Daseian notationDaseian notation (or dasian notation) is the type of musical notation used in the ninth century anonymous musical treatises Musica enchiriadis and Scolica enchiriadis. The music of the Musica enchiriadis and Scolica enchiriadis, written in Daseian notation, are the earliest known examples of written polyphonic music in history.
UsageMusicologist Willi Apel has called the notation "a mediaeval imitation of the ancient Greek notation". The treatises themselves refer to it as "dasia"; the word derives from the Greek daseia, which refers to "rough breathing" at the start of a word in spoken prosody.
Daseian notation makes use of a staff of varying numbers of lines, from four to as many as eighteen, as well as a system of four shapes which are rotated in various ways to represent the full gamut of eighteen pitches used in the treatises. These eighteen pitches are based on a system of four repeating tetrachords, resulting in the following scale:
The notational signs were then placed at the far left of the staff (similar in placement to modern clef), and some illustrations are supplemented with "T" and "S" in between the signs so as to clarify the placement of semitones. Syllables of the spoken words were then written on the staff lines (see example above). If the pitch changed, the word syllables would be raised or lowered to a different staff line. This was used to notate organum in two, three and four-voice styles.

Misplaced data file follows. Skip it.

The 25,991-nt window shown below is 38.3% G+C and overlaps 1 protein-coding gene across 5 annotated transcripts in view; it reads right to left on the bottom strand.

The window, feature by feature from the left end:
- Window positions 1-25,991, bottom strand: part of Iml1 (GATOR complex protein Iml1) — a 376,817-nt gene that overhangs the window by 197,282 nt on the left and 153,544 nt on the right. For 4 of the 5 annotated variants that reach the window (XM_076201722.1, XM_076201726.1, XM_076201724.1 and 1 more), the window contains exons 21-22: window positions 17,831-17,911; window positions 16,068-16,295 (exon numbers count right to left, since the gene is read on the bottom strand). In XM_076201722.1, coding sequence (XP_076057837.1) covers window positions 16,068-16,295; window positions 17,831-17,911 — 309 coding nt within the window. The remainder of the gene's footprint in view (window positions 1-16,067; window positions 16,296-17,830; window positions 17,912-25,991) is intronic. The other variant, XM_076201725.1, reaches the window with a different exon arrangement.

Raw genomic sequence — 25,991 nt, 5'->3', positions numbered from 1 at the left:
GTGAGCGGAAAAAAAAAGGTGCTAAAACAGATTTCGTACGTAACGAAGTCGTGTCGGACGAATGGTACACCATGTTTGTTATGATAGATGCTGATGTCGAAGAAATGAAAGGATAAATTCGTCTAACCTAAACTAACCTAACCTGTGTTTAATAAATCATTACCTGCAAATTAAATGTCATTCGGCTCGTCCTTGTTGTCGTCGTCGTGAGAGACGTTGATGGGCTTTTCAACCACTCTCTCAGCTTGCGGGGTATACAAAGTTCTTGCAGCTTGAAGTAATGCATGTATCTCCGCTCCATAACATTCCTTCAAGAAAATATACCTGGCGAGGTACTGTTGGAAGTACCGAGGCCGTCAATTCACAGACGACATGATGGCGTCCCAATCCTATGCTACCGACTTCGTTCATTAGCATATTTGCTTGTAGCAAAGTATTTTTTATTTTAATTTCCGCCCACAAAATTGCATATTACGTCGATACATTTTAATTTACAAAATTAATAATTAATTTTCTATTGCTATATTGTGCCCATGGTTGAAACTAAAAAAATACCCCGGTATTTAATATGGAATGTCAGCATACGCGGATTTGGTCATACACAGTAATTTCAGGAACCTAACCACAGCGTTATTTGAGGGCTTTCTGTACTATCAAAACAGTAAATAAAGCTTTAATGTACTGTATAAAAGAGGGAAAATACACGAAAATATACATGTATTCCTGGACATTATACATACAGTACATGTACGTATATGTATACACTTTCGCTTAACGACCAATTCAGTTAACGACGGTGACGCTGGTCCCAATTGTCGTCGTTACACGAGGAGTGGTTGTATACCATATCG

In addition to the Enchiriadis treatises, this notation is also used in the Commemoratio brevis de tonis et psalmis modulandis treatise and De organo (dictis autem, prout potuimus) . However, despite the wide circulation of the Enchiriadis treatises, this notation was not widely used in practical sources. Music manuscripts of the ninth and tenth centuries record almost exclusively monophonic music, and even the extant sources of polyphonic music, such as the Winchester Troper, are written in unheighted neumes. This would continue until the development of the widely used staff system of Guido of Arezzo in the eleventh century.
Philipp Spitta was the first modern musicologist to correctly interpret this notation, in an 1889 publication.